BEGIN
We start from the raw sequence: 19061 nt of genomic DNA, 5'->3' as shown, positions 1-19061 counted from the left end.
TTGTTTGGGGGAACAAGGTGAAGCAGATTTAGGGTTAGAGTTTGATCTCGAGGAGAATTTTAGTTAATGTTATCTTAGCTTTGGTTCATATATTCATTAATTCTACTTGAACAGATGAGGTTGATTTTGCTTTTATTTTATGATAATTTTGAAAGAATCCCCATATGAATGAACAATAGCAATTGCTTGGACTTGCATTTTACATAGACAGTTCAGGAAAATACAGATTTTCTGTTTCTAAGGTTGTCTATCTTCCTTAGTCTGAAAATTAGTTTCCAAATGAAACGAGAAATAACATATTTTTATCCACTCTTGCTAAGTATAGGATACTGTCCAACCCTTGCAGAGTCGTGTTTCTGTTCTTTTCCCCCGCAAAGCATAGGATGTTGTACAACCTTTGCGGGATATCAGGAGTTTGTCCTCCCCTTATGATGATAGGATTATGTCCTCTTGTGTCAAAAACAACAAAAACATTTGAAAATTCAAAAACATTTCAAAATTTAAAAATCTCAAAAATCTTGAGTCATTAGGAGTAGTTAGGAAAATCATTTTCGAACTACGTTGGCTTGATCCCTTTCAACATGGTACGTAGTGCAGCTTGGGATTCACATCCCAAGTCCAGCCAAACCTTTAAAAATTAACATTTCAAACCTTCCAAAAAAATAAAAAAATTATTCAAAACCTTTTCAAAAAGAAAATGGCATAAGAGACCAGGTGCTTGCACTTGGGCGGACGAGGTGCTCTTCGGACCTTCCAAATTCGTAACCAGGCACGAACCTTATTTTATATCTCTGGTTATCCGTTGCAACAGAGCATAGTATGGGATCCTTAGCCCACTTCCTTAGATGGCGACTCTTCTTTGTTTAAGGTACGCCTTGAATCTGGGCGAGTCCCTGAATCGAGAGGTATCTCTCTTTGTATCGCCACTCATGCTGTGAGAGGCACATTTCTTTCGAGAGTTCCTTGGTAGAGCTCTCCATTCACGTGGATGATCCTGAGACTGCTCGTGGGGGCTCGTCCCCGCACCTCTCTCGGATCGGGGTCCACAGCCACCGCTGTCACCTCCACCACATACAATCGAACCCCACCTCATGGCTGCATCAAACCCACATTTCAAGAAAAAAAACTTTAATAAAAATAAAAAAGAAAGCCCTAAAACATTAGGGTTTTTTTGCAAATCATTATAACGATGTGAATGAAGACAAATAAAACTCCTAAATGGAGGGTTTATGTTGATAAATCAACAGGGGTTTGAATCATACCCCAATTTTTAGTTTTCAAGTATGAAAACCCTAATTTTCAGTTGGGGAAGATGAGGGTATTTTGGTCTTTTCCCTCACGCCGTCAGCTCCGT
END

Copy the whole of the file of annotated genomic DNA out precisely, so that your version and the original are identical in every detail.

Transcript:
We start from the raw sequence: 19061 nt of genomic DNA, 5'->3' as shown, positions 1-19061 counted from the left end.
TTGTTTGGGGGAACAAGGTGAAGCAGATTTAGGGTTAGAGTTTGATCTCGAGGAGAATTTTAGTTAATGTTATCTTAGCTTTGGTTCATATATTCATTAATTCTACTTGAACAGATGAGGTTGATTTTGCTTTTATTTTATGATAATTTTGAAAGAATCCCCATATGAATGAACAATAGCAATTGCTTGGACTTGCATTTTACATAGACAGTTCAGGAAAATACAGATTTTCTGTTTCTAAGGTTGTCTATCTTCCTTAGTCTGAAAATTAGTTTCCAAATGAAACGAGAAATAACATATTTTTATCCACTCTTGCTAAGTATAGGATACTGTCCAACCCTTGCAGAGTCGTGTTTCTGTTCTTTTCCCCCGCAAAGCATAGGATGTTGTACAACCTTTGCGGGATATCAGGAGTTTGTCCTCCCCTTATGATGATAGGATTATGTCCTCTTGTGTCAAAAACAACAAAAACATTTGAAAATTCAAAAACATTTCAAAATTTAAAAATCTCAAAAATCTTGAGTCATTAGGAGTAGTTAGGAAAATCATTTTCGAACTACGTTGGCTTGATCCCTTTCAACATGGTACGTAGTGCAGCTTGGGATTCACATCCCAAGTCCAGCCAAACCTTTAAAAATTAACATTTCAAACCTTCCAAAAAAATAAAAAAATTATTCAAAACCTTTTCAAAAAGAAAATGGCATAAGAGACCAGGTGCTTGCACTTGGGCGGACGAGGTGCTCTTCGGACCTTCCAAATTCGTAACCAGGCACGAACCTTATTTTATATCTCTGGTTATCCGTTGCAACAGAGCATAGTATGGGATCCTTAGCCCACTTCCTTAGATGGCGACTCTTCTTTGTTTAAGGTACGCCTTGAATCTGGGCGAGTCCCTGAATCGAGAGGTATCTCTCTTTGTATCGCCACTCATGCTGTGAGAGGCACATTTCTTTCGAGAGTTCCTTGGTAGAGCTCTCCATTCACGTGGATGATCCTGAGACTGCTCGTGGGGGCTCGTCCCCGCACCTCTCTCGGATCGGGGTCCACAGCCACCGCTGTCACCTCCACCACATACAATCGAACCCCACCTCATGGCTGCATCAAACCCACATTTCAAGAAAAAAAACTTTAATAAAAATAAAAAAGAAAGCCCTAAAACATTAGGGTTTTTTTGCAAATCATTATAACGATGTGAATGAAGACAAATAAAACTCCTAAATGGAGGGTTTATGTTGATAAATCAACAGGGGTTTGAATCATACCCCAATTTTTAGTTTTCAAGTATGAAAACCCTAATTTTCAGTTGGGGAAGATGAGGGTATTTTGGTCTTTTCCCTCACGCCGTCAGCTCCGT